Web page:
"Unfair Labor? is an important contribution to indigenous labor history, as well as to the history of world’s fairs."—Abigail Markwyn, Journal of American Ethnic History

"Unfair Labor is the most thorough analysis we have of Native Americans’ involvement with the 1893 fair."—Robert W. Rydell, Journal of Arizona History

"Unfair Labor? is captivating, well researched, and clearly written. It would be an excellent resource for a variety of upper-secondary and college-level history and American studies courses that cover labor, capitalism, material culture, public history, American Indians, or social forces, to name a few. The book would be a welcome addition to both public and academic libraries alike."—Julie Hawks, Journal of American Culture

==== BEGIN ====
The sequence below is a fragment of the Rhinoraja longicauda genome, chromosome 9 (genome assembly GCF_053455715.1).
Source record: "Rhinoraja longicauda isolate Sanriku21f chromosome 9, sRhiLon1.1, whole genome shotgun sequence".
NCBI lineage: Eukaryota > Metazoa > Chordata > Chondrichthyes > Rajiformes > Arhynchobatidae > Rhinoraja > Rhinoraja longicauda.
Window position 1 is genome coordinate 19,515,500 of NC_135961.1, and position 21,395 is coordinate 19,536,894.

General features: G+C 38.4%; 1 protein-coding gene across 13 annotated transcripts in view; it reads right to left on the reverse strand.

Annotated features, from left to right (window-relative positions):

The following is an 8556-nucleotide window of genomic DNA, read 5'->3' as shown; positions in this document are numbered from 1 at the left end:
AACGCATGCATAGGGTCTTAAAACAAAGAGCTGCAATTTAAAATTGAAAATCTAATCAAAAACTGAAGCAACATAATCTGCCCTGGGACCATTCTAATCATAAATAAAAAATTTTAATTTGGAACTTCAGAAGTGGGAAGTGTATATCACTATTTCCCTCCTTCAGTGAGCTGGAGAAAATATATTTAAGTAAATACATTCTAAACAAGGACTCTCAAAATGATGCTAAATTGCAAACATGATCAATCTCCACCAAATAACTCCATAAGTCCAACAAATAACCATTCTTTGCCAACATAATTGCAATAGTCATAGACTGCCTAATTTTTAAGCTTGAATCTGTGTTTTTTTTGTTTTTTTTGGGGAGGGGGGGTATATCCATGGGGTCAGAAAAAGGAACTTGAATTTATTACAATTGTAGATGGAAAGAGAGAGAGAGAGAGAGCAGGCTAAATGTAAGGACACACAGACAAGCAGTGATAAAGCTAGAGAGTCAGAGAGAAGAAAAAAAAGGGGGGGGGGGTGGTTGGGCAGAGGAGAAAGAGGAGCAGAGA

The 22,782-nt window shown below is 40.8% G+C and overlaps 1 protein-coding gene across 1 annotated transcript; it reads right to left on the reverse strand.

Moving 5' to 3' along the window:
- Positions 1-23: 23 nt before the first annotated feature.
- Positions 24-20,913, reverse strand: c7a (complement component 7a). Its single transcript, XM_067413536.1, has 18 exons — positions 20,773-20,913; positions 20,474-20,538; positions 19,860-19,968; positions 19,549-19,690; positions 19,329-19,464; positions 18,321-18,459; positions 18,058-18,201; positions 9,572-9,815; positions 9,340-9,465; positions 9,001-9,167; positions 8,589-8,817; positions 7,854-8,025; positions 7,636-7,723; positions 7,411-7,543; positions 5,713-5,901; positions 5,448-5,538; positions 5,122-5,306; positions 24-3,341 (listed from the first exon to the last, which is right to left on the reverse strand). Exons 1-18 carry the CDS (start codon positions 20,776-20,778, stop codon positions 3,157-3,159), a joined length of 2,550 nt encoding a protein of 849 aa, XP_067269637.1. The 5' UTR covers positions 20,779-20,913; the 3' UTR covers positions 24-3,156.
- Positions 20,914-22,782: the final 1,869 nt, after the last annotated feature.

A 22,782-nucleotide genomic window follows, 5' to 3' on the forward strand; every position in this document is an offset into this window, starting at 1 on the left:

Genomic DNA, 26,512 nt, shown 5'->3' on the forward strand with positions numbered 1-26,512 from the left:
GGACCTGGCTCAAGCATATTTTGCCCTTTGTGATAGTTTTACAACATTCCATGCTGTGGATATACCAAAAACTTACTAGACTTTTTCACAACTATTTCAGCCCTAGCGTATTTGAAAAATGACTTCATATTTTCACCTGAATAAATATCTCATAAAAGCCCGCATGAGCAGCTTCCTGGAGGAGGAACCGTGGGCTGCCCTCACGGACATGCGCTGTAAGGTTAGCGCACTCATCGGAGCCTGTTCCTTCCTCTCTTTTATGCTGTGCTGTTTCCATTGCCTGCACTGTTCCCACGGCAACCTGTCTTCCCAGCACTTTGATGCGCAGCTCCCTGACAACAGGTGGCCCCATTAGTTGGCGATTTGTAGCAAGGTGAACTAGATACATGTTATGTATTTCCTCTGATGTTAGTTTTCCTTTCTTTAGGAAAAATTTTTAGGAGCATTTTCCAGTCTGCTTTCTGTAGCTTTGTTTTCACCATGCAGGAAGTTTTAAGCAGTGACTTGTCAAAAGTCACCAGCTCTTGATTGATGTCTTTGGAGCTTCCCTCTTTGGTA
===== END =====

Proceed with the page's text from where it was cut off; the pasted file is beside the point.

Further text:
"David R. M. Beck’s Unfair Labor? significantly extends previous analyses of indigenous presence at the fair by examining every facet of their involvement: as participants, cultural informants, and craftspeople in communities from the Inuit to the Arawak."—Jane Simonsen, Journal of the Illinois State Historical Society

Unfair Labor? offers a significant new exploration of American Indian people in primitivist performance, seen through the physical toil of collection, commodity production, travel, and wage labor. In this well-researched volume, Dave Beck makes a critical contribution to the emergent literature on Native labor, globalization, and the new histories of capitalism, while always centering indigenous people’s efforts to survive, adapt, and thrive.”—Philip J. Deloria, professor of history at Harvard University and author of Indians in Unexpected Places